How did Trump do among Cuban-born voters in Florida?

The following analysis comes from an extensive database my team and I have put together. It combines individual-level information of Florida voters (including where they were born) with precinct-level results.

The following graph plots precinct-level results. The size of the precincts are scaled to the total votes cast in a precinct in the 2016 General Election.  The Y-Axis is vote two-party share for Trump and Clinton. The X-Axis is the proportion of Hispanic voters in the precinct who are Cuban-born. Each precinct has at least 100 Cuban-born voters and at least 50% of voters were Hispanic.

As the LOWESS curves reveal, as the share of voters who are Cuban-born Hispanics increases, Trump’s share of the two-party vote steadily increases, intersecting with Clinton’s share of the vote around 42 percent of Cuban-born Hispanics, but then peaking at roughly 55 percent of the vote when the proportion of Cuban-born Hispanic voters reaches roughly 50 percent.

Although Trump won more than 60 percent of the two-party vote in a handful of these majority Hispanic precincts with a prevalence of Cuban-born voters, in Miami-Dade Precinct 335 (Hialeah), where 60 percent of the Hispanics who cast ballots were Cuban-born, Trump won less than 45 percent of the two-party vote.

Cuban Vote for Trump Precinct PNG

 

Exclusive: Evidence that Democrats are Beginning to Ramp up GOTV in SE Florida (Miami-Dade, Broward, Palm Beach), where Clinton Needs to Turn out Democrats & NPAs

As of yesterday evening, 1.15m votes have been cast in the three big SE Florida counties (so, excluding Monroe County).

There are 1.7m registered Democrats in these three Democratic-rich counties; that’s roughly 46% of the 3.7m registered voters as of October 1, 2016.

So far, Democrats have accounted for 50% of the total ballots cast (EIP and VBM). That’s a very good sign for the Clinton camp. NPAs, whose share of registered voters in the three populous counties is 27% of all registrants (slightly higher than the percentage of Republicans, at 25%), account for nearly 21% of total votes cast as of last night.  This is potentially good sign for Clinton. Why?  Because turnout of NPAs in SE Florida often is not very robust, but Clinton needs NPAs in the three counties because (as the chart below shows), the NPAs who have voted already are disproportionately more likely to be Hispanics.

Of the 234.5k NPAs who’ve already mailed in their ballots or voted in person, 42% are Hispanic, and polling suggests that Clinton is doing fine with Hispanics in SE Florida, even in Miami-Dade County.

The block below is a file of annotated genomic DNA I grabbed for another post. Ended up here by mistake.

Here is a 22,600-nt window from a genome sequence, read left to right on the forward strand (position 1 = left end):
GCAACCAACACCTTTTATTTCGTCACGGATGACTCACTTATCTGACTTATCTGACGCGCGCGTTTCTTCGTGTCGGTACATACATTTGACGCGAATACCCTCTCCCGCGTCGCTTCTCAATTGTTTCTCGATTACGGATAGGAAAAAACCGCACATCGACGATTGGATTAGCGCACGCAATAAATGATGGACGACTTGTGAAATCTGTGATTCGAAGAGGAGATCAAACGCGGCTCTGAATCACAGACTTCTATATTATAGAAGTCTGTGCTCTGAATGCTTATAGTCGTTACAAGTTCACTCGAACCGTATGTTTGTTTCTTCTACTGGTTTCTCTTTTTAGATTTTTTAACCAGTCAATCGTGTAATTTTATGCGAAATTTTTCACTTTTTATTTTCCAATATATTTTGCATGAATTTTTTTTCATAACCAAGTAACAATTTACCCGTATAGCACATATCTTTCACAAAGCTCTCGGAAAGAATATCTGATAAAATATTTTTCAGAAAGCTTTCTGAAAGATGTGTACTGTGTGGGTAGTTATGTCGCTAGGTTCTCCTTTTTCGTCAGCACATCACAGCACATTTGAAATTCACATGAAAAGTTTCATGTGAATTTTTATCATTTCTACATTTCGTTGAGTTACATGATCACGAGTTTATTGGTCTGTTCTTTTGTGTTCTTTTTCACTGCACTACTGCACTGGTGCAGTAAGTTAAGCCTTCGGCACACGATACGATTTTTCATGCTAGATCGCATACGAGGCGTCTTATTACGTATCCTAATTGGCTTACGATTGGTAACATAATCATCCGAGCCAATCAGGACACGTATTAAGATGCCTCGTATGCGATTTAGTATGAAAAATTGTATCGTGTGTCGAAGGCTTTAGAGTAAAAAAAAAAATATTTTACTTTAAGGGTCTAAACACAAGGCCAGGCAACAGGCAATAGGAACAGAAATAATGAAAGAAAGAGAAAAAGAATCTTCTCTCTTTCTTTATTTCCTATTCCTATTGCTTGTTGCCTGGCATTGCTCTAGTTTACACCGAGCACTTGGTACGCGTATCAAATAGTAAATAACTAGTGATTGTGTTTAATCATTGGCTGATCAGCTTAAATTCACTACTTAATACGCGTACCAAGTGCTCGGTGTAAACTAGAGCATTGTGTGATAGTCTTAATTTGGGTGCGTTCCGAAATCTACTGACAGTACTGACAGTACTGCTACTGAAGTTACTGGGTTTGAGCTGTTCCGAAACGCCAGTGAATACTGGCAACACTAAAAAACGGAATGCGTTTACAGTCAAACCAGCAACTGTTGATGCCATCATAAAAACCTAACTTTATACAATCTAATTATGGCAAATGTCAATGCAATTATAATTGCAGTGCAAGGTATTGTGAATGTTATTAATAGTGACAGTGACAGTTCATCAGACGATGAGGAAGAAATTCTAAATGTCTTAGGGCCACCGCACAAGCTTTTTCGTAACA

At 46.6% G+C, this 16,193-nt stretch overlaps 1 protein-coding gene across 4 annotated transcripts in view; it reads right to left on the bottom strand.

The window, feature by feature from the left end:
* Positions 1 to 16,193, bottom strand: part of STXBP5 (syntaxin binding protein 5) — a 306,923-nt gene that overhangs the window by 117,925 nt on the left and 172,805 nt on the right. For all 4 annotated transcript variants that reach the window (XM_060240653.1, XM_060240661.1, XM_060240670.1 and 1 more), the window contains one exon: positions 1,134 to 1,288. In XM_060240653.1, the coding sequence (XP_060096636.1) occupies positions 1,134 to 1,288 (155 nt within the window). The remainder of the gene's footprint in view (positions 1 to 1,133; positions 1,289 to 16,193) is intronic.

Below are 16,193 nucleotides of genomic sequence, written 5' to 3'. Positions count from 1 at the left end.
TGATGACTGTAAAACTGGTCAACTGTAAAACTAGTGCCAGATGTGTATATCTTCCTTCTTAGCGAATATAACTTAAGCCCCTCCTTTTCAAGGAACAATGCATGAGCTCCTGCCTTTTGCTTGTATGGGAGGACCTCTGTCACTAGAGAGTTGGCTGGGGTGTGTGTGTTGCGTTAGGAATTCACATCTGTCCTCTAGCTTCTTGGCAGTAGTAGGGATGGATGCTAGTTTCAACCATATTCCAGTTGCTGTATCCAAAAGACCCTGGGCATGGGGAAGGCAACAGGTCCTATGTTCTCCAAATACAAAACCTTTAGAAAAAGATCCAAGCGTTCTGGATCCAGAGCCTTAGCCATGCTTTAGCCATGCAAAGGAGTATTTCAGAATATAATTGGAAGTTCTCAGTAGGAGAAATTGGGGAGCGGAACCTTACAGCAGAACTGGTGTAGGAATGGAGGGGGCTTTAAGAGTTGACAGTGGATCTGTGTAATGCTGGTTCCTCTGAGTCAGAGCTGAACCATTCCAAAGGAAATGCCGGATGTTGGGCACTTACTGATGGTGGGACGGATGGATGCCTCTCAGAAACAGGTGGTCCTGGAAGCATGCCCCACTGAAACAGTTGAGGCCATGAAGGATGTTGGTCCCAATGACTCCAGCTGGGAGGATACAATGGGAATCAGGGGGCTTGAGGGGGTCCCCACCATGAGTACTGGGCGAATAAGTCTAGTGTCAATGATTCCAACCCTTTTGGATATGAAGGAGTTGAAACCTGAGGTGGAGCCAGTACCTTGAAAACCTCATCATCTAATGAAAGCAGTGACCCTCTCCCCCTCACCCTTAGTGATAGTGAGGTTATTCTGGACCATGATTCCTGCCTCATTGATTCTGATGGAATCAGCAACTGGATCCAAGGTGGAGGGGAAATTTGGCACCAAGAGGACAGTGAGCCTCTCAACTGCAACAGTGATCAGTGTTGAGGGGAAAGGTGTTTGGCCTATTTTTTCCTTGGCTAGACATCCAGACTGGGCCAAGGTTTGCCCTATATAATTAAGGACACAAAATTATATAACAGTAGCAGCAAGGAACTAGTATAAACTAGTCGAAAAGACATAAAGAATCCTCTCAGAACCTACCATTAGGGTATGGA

Another good sign for Clinton is that black voters in the three counties have started to return their VBM and turn out during EIP.  Blacks make up slightly less than 19% of the registered voters in DAD, BRO, and PAL.  So far, they constitute slightly less than 18% of the total early (EIP and VBM) votes cat in SE Florida. Including today, there’s still 5 days left of early voting (including this coming Saturday and Sunday) to GOTV, so the dire warnings of low black turnout may be premature.

As I’ve said countless times, be careful reading early the early voting tea leaves…lots of voting left to be had in the Sunshine State.

fl-eip-vbm-combined-through-nov-1-2016-party-race-dad-bro-pal

Hispanic Turnout is the the Big Story in Florida…

The presidential election (and the US Senate, too) in Florida will be decided by Hispanic turnout.

Hispanics now comprise 15.6% of the state’s 12.7m active registered voters; in 2012, Hispanics comprised 13.6% of the Sunshine State’s voter rolls.

So far, as of yesterday, October 29, 2016, Hispanic voters are comprising a considerably higher percentage of voters than they did at this point in time in 2012, far exceeding their 2% point share of registered voters.

Here’s the Hispanic share of total votes cast (VBM & EIP) by all voters, 9 days out from election day, in 2016 vs. 2012.

Percentage of all Vote-by-Mail (VBM) ballots cast by Hispanics:

2016 =  12.9%
2012 = 9.5%

Percentage of all Early In-Person (EIP) ballots cast by Hispanics:

2016 = 14.2%
2012 = 9.9%

Late Night Numbers from Florida: Older Whites Dominating Early Vote-by-Mail, but Democrats Holding their Own